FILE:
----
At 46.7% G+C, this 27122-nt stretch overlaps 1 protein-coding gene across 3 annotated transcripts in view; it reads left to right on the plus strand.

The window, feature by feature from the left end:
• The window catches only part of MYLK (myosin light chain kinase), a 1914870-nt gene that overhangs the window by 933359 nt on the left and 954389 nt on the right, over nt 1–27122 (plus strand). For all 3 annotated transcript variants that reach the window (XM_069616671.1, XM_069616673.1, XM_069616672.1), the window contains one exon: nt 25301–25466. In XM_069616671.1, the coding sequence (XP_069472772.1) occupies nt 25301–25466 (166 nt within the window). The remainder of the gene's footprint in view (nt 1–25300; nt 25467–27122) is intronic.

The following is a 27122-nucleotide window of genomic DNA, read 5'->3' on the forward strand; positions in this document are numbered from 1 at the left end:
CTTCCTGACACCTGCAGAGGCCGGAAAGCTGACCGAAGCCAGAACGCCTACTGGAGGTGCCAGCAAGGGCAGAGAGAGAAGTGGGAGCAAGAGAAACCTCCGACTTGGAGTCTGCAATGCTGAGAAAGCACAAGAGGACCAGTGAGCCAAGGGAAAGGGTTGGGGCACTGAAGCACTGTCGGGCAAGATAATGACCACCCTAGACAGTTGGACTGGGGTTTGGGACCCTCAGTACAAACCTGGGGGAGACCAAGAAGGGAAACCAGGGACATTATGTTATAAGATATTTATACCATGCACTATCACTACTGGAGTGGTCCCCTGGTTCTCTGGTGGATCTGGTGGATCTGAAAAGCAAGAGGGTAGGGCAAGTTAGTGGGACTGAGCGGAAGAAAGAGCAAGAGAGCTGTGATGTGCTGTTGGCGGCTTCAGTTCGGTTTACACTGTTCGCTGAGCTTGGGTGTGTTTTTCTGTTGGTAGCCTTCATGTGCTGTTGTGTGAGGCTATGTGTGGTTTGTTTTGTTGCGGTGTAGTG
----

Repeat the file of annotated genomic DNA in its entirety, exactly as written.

At 46.7% G+C, this 27122-nt stretch overlaps 1 protein-coding gene across 3 annotated transcripts in view; it reads left to right on the plus strand.

The window, feature by feature from the left end:
• The window catches only part of MYLK (myosin light chain kinase), a 1914870-nt gene that overhangs the window by 933359 nt on the left and 954389 nt on the right, over nt 1–27122 (plus strand). For all 3 annotated transcript variants that reach the window (XM_069616671.1, XM_069616673.1, XM_069616672.1), the window contains one exon: nt 25301–25466. In XM_069616671.1, the coding sequence (XP_069472772.1) occupies nt 25301–25466 (166 nt within the window). The remainder of the gene's footprint in view (nt 1–25300; nt 25467–27122) is intronic.

The following is a 27122-nucleotide window of genomic DNA, read 5'->3' on the forward strand; positions in this document are numbered from 1 at the left end:
CTTCCTGACACCTGCAGAGGCCGGAAAGCTGACCGAAGCCAGAACGCCTACTGGAGGTGCCAGCAAGGGCAGAGAGAGAAGTGGGAGCAAGAGAAACCTCCGACTTGGAGTCTGCAATGCTGAGAAAGCACAAGAGGACCAGTGAGCCAAGGGAAAGGGTTGGGGCACTGAAGCACTGTCGGGCAAGATAATGACCACCCTAGACAGTTGGACTGGGGTTTGGGACCCTCAGTACAAACCTGGGGGAGACCAAGAAGGGAAACCAGGGACATTATGTTATAAGATATTTATACCATGCACTATCACTACTGGAGTGGTCCCCTGGTTCTCTGGTGGATCTGGTGGATCTGAAAAGCAAGAGGGTAGGGCAAGTTAGTGGGACTGAGCGGAAGAAAGAGCAAGAGAGCTGTGATGTGCTGTTGGCGGCTTCAGTTCGGTTTACACTGTTCGCTGAGCTTGGGTGTGTTTTTCTGTTGGTAGCCTTCATGTGCTGTTGTGTGAGGCTATGTGTGGTTTGTTTTGTTGCGGTGTAGTG